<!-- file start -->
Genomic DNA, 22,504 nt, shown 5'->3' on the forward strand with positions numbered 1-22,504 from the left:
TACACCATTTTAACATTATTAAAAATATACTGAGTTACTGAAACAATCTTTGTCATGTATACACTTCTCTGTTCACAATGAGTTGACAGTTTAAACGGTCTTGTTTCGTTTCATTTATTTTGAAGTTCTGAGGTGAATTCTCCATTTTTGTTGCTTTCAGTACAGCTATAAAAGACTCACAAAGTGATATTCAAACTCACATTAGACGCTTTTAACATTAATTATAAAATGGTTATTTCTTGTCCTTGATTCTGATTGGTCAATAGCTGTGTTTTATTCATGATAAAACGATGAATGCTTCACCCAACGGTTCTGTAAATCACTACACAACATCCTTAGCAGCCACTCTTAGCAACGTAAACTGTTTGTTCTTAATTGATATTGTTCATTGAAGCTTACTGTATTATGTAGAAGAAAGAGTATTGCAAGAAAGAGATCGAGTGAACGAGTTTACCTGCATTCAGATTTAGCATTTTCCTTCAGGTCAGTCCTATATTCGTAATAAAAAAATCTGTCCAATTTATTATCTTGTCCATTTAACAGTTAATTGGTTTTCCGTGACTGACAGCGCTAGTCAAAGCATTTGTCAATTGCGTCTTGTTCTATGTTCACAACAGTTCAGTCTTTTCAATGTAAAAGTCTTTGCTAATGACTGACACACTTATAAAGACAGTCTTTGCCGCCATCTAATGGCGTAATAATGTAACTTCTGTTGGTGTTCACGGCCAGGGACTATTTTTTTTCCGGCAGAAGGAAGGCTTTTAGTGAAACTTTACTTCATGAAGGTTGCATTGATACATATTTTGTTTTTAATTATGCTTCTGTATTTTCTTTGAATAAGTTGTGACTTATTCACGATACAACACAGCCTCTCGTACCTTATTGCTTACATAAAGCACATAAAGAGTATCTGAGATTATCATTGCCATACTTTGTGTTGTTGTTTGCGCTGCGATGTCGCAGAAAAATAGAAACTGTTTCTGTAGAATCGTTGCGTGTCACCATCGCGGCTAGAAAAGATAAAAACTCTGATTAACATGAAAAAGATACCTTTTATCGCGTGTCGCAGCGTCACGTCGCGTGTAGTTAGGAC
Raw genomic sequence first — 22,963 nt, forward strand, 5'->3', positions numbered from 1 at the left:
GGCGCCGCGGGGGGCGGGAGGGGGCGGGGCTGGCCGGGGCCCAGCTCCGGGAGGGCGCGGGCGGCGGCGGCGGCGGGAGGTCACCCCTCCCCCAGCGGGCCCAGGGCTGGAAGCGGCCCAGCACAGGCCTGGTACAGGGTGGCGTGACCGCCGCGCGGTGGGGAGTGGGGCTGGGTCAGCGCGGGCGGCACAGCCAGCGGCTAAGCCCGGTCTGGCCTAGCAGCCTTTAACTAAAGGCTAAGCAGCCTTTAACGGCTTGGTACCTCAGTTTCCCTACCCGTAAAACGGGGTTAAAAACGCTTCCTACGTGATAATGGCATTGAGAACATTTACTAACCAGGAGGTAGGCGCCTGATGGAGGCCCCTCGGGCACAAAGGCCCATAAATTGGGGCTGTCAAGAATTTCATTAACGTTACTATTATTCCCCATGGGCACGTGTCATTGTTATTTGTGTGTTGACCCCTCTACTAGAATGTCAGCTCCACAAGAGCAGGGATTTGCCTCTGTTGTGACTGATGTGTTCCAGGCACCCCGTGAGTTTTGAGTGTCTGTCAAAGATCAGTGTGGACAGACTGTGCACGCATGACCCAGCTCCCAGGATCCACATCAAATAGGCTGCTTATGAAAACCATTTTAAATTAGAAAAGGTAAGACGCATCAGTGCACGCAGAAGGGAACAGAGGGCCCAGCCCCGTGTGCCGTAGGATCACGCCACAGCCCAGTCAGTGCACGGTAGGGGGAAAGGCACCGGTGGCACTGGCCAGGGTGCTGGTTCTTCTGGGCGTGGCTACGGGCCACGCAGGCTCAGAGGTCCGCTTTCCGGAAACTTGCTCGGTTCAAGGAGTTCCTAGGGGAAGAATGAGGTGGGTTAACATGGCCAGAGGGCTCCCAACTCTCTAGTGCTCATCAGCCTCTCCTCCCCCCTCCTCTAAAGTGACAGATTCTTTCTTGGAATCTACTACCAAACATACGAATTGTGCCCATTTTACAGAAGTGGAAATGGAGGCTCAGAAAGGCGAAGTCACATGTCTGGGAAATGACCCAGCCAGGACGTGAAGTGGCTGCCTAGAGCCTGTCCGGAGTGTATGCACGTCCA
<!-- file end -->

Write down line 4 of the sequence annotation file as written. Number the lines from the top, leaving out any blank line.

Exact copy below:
GGCGCCGCGGGGGGCGGGAGGGGGCGGGGCTGGCCGGGGCCCAGCTCCGGGAGGGCGCGGGCGGCGGCGGCGGCGGGAGGTCACCCCTCCCCCAGCGGGCCCAGGGCTGGAAGCGGCCCAGCACAGGCCTGGTACAGGGTGGCGTGACCGCCGCGCGGTGGGGAGTGGGGCTGGGTCAGCGCGGGCGGCACAGCCAGCGGCTAAGCCCGGTCTGGCCTAGCAGCCTTTAACTAAAGGCTAAGCAGCCTTTAACGGCTTGGTACCTCAGTTTCCCTACCCGTAAAACGGGGTTAAAAACGCTTCCTACGTGATAATGGCATTGAGAACATTTACTAACCAGGAGGTAGGCGCCTGATGGAGGCCCCTCGGGCACAAAGGCCCATAAATTGGGGCTGTCAAGAATTTCATTAACGTTACTATTATTCCCCATGGGCACGTGTCATTGTTATTTGTGTGTTGACCCCTCTACTAGAATGTCAGCTCCACAAGAGCAGGGATTTGCCTCTGTTGTGACTGATGTGTTCCAGGCACCCCGTGAGTTTTGAGTGTCTGTCAAAGATCAGTGTGGACAGACTGTGCACGCATGACCCAGCTCCCAGGATCCACATCAAATAGGCTGCTTATGAAAACCATTTTAAATTAGAAAAGGTAAGACGCATCAGTGCACGCAGAAGGGAACAGAGGGCCCAGCCCCGTGTGCCGTAGGATCACGCCACAGCCCAGTCAGTGCACGGTAGGGGGAAAGGCACCGGTGGCACTGGCCAGGGTGCTGGTTCTTCTGGGCGTGGCTACGGGCCACGCAGGCTCAGAGGTCCGCTTTCCGGAAACTTGCTCGGTTCAAGGAGTTCCTAGGGGAAGAATGAGGTGGGTTAACATGGCCAGAGGGCTCCCAACTCTCTAGTGCTCATCAGCCTCTCCTCCCCCCTCCTCTAAAGTGACAGATTCTTTCTTGGAATCTACTACCAAACATACGAATTGTGCCCATTTTACAGAAGTGGAAATGGAGGCTCAGAAAGGCGAAGTCACATGTCTGGGAAATGACCCAGCCAGGACGTGAAGTGGCTGCCTAGAGCCTGTCCGGAGTGTATGCACGTCCA